The United States?

To the Editor: How sad that in this country it appears more people know what’s going on in the world of celebrities and sports figures than in the country as a whole or the world.
Apr 21, 2014


The saddest thing is, after over 200 years of living together with respect and tolerance for each others’ beliefs and rights, with a few bumps along the way, we now appear to be living in a society of intolerance and disrespect for each others’ rights and beliefs.

It seems in today’s world if you say, do or display a sign or symbol someone doesn’t agree with, you may find yourself in court or fired from your job. Your only crime appears to be not to believe as they do. You appear to have offended them, but not really harmed them, except in their perception of it.
Another sad thing is what appears to be an assault on the core values and principles upon which this country was founded. The biggest perpetrator of this assault appears to be our own government.
In the country today, it appears the minority (in numbers) and not the majority (in numbers) rule.
It does not appear our “leaders” are taking the country in the right direction. We may not be perfect, but no country is. I love my country, but am confused and uncertain as to what type of country we are going to be.
Could these be part of the problems in our country today?

Gay Petersen
Grand Haven Township



I appreciate the sentiments about maintaining a civil dialogue and awareness of public issues. However, this letter has some serious problems.

Petersen says: "[A]fter over 200 years of living together with respect and tolerance for each others’ beliefs and rights, with a few bumps along the way, we now appear to be living in a society of intolerance and disrespect for each others’ rights and beliefs."

To be blunt, this statement portrays a casual disregard for the unhappier side of our nation's history. It's a quotation deeply steeped in cultural privilege. The deeply unfortunately phrase "bumps in the road" implies that things have been mostly good in American history.

Let's consider a few of these bumps:
* The wholesale destruction of Native American cultures and the murder and deportation of Native populations in violation of countless treaties.
* The enslavement of African-Americans in the millions, including the importation and trading of slaves. This covered the first ninety years of the republic and only ended after the bloodiest war in the country's history. Slavery was followed by the 80-year era of Jim Crow and sharecropping, in which any African-American attempting to exercise civil or political rights was in peril of their life.
* Women were not even allowed to vote (in most places) for the first half of the country's history. A woman who spoke up "out of her place" was at risk of being fired and/or beaten.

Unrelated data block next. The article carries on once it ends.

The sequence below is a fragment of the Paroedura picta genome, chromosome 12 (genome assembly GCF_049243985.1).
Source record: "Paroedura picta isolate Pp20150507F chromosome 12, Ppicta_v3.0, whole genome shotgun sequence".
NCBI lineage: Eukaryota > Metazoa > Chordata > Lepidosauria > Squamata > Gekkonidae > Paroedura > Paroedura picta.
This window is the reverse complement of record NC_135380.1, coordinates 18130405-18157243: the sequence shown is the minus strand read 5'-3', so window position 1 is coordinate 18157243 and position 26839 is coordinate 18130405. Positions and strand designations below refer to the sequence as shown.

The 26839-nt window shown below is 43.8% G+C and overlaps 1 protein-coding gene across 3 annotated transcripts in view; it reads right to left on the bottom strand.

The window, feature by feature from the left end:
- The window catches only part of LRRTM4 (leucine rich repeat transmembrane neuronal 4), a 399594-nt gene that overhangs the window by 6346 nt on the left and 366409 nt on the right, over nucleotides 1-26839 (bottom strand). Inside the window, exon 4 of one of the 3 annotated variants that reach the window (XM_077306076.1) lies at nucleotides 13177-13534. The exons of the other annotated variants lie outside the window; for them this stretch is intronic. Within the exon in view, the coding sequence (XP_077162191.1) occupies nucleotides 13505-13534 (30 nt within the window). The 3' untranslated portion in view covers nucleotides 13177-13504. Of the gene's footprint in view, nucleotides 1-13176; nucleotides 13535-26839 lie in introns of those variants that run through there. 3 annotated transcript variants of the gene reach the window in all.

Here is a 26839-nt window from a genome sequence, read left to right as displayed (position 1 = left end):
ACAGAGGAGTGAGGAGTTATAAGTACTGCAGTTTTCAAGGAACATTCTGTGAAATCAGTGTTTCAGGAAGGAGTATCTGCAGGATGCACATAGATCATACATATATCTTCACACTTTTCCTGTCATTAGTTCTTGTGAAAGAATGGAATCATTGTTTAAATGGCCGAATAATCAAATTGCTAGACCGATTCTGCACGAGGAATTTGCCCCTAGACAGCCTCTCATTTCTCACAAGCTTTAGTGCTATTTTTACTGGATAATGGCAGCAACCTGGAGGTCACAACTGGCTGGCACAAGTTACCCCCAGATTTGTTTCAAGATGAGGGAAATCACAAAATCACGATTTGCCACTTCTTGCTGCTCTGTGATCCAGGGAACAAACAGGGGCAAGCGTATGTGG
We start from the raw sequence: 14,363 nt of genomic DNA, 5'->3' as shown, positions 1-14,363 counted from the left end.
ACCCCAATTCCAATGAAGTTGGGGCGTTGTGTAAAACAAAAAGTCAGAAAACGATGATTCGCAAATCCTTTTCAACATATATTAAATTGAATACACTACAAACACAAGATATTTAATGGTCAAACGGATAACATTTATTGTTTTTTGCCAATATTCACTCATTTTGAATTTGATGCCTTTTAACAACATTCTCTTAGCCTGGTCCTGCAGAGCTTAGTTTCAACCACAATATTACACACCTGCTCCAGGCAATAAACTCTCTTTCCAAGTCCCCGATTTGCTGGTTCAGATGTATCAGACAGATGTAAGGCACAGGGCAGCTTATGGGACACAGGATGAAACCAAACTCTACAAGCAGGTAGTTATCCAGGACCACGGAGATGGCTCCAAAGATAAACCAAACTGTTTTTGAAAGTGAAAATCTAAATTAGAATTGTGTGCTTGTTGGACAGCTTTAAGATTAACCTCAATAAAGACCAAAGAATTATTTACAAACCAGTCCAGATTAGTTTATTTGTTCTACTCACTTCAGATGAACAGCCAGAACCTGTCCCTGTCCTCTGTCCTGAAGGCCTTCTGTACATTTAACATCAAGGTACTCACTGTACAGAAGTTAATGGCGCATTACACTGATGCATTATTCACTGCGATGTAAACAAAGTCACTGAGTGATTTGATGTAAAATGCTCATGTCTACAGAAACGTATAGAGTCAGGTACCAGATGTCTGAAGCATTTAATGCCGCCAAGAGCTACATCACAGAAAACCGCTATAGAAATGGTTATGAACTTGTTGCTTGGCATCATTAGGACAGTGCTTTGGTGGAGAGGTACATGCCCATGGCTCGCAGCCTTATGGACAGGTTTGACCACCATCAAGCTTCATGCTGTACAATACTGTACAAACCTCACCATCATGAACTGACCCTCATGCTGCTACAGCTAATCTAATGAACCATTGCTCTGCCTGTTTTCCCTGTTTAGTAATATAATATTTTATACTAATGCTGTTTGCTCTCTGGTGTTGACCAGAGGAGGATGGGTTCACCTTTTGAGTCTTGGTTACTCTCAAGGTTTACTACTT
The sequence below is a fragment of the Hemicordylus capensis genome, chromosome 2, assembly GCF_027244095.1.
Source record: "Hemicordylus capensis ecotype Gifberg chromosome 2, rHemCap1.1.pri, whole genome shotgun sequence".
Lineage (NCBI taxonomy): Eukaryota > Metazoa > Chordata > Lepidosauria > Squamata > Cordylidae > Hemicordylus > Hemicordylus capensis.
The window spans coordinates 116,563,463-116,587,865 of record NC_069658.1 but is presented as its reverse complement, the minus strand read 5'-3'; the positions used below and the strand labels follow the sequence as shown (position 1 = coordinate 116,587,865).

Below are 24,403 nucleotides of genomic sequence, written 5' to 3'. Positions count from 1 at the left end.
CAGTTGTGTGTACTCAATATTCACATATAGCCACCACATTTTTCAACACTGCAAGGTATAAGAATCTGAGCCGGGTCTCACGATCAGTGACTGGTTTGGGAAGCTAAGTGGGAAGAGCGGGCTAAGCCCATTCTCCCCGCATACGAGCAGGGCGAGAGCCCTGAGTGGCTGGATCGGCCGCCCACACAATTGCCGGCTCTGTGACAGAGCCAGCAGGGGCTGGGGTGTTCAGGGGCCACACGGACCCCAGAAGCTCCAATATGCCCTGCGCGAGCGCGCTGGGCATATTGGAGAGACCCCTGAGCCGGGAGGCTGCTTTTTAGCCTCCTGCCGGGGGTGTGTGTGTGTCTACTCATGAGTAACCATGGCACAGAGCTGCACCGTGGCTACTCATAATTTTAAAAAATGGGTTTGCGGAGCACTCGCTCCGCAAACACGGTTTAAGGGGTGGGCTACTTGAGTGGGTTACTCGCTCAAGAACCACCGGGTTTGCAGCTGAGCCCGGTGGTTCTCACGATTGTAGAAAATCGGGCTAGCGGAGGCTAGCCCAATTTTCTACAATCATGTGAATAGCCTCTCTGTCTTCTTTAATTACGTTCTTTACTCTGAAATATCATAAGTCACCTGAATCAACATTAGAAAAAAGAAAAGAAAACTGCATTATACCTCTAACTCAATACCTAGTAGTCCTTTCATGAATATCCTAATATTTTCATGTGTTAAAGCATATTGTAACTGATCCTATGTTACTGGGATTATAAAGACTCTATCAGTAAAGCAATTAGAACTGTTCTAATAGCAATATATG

* Then we could consider the waves of anti-immigrant sentiment, which saw prejudice and violence visited upon the Irish, the Italians, and Hispanics in turn, to say nothing of anti-Semitism and, more recently, anti-Muslim prejudice.
* Violence and intimidation -- including beatings and murder -- were applied against those who advocated for labor rights, particularly the right to unionize.
* Finally, we consider the civil rights struggle of GLBT Americans, to whom Petersen alludes without addressing directly. Again, these people faced the risk of lost jobs, classification as a mentally insane person, or even prison through most of American history.

These are not "bumps in the road." These are the stories of untold millions of people who suffered greatly at the hands of a dominant culture indifferent or hostile to their lives. This does not make America uniquely bad in world history, or undermine our positive contributions to the world. Many countries have dark histories, and generations of Americans have worked tirelessly to make America a better place. Martin Luther King, Jr. was right to say, "The arc of the moral universe is long, but it bends towards justice." This is true of the United States, which has gradually overcome many of its prejudices to become a melting pot. To suggest that the times we live in today are somehow worse than the past, in which these repressions were inflicted systematically on various groups, is absurd.

I love my country, too. The struggle of America to live up to the challenge posed by its ideals is a noble one, and we are ennobled as a people when we seek to uphold the values of our credo. We are a great country. The embracing of human diversity does not diminish that greatness; it enhances it.


Thank you for taking the time to craft this response. Peterson's letter illustrates the "good old days syndrome" quite well. Many (but not all) white males whose families have been in the USA for at least 2 generations have indeed had a smooth existence. It's easy to criticize the 'other' when you aren't them. I'm a white male, and while I feel no guilt for the sins of those before me, I feel no need to deny these events or to feel attacked if the status quo, as it were, is challenged.

To imagine a past that was free of strife (or even to admit to a few 'bumps in the road') is to blame injustice on its victims. Why should they be causing all this noise and trouble? Things were just fine for 200+ years (for me and for those like me.)


Man is corrupt, flawed and ignorant of true justice, judjustice only comes from God, and Judgment is God's domain. Looking to the state for justice or to heal iniquity is myopic, pointless and foolish and places man above God in the seat of judgment… it never ends well.


I agree; at the same time, the state must not propagate iniquities or behave unjustly. There is a vast difference between "repair all evils" and "do no evil".


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